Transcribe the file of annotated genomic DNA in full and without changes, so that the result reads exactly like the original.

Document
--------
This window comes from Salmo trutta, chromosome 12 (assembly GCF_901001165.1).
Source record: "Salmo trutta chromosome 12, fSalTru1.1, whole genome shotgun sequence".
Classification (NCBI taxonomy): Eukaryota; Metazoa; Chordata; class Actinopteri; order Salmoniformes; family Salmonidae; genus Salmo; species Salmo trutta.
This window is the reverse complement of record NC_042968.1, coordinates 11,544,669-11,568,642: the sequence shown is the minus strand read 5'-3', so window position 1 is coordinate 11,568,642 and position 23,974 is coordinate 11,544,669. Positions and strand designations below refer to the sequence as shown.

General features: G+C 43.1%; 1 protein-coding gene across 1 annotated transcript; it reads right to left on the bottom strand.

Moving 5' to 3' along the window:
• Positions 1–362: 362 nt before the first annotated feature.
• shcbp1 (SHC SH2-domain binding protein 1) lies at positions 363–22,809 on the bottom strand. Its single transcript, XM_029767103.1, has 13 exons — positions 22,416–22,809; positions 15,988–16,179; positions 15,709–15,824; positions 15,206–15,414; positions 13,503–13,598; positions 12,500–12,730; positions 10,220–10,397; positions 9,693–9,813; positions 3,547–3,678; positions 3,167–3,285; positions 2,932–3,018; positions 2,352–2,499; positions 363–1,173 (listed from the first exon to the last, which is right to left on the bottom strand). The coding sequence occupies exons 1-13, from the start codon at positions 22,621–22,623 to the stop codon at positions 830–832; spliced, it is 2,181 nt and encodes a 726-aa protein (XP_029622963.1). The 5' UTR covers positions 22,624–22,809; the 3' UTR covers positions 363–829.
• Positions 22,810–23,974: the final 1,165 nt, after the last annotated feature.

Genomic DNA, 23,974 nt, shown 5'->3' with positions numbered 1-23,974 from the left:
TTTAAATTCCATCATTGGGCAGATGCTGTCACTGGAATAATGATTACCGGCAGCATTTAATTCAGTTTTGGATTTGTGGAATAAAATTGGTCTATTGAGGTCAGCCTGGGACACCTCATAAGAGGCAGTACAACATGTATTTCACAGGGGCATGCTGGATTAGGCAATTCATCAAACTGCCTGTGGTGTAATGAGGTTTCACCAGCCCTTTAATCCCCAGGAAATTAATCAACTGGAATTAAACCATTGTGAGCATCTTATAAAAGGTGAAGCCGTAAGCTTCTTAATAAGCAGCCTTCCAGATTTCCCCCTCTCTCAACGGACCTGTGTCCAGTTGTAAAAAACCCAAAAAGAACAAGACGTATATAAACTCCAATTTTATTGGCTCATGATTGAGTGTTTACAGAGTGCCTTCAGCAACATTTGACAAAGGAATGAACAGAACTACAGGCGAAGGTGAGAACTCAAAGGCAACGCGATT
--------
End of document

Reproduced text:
This window comes from Salmo trutta, chromosome 12 (assembly GCF_901001165.1).
Source record: "Salmo trutta chromosome 12, fSalTru1.1, whole genome shotgun sequence".
Classification (NCBI taxonomy): Eukaryota; Metazoa; Chordata; class Actinopteri; order Salmoniformes; family Salmonidae; genus Salmo; species Salmo trutta.
This window is the reverse complement of record NC_042968.1, coordinates 11,544,669-11,568,642: the sequence shown is the minus strand read 5'-3', so window position 1 is coordinate 11,568,642 and position 23,974 is coordinate 11,544,669. Positions and strand designations below refer to the sequence as shown.

General features: G+C 43.1%; 1 protein-coding gene across 1 annotated transcript; it reads right to left on the bottom strand.

Moving 5' to 3' along the window:
• Positions 1–362: 362 nt before the first annotated feature.
• shcbp1 (SHC SH2-domain binding protein 1) lies at positions 363–22,809 on the bottom strand. Its single transcript, XM_029767103.1, has 13 exons — positions 22,416–22,809; positions 15,988–16,179; positions 15,709–15,824; positions 15,206–15,414; positions 13,503–13,598; positions 12,500–12,730; positions 10,220–10,397; positions 9,693–9,813; positions 3,547–3,678; positions 3,167–3,285; positions 2,932–3,018; positions 2,352–2,499; positions 363–1,173 (listed from the first exon to the last, which is right to left on the bottom strand). The coding sequence occupies exons 1-13, from the start codon at positions 22,621–22,623 to the stop codon at positions 830–832; spliced, it is 2,181 nt and encodes a 726-aa protein (XP_029622963.1). The 5' UTR covers positions 22,624–22,809; the 3' UTR covers positions 363–829.
• Positions 22,810–23,974: the final 1,165 nt, after the last annotated feature.

Genomic DNA, 23,974 nt, shown 5'->3' with positions numbered 1-23,974 from the left:
TTTAAATTCCATCATTGGGCAGATGCTGTCACTGGAATAATGATTACCGGCAGCATTTAATTCAGTTTTGGATTTGTGGAATAAAATTGGTCTATTGAGGTCAGCCTGGGACACCTCATAAGAGGCAGTACAACATGTATTTCACAGGGGCATGCTGGATTAGGCAATTCATCAAACTGCCTGTGGTGTAATGAGGTTTCACCAGCCCTTTAATCCCCAGGAAATTAATCAACTGGAATTAAACCATTGTGAGCATCTTATAAAAGGTGAAGCCGTAAGCTTCTTAATAAGCAGCCTTCCAGATTTCCCCCTCTCTCAACGGACCTGTGTCCAGTTGTAAAAAACCCAAAAAGAACAAGACGTATATAAACTCCAATTTTATTGGCTCATGATTGAGTGTTTACAGAGTGCCTTCAGCAACATTTGACAAAGGAATGAACAGAACTACAGGCGAAGGTGAGAACTCAAAGGCAACGCGATT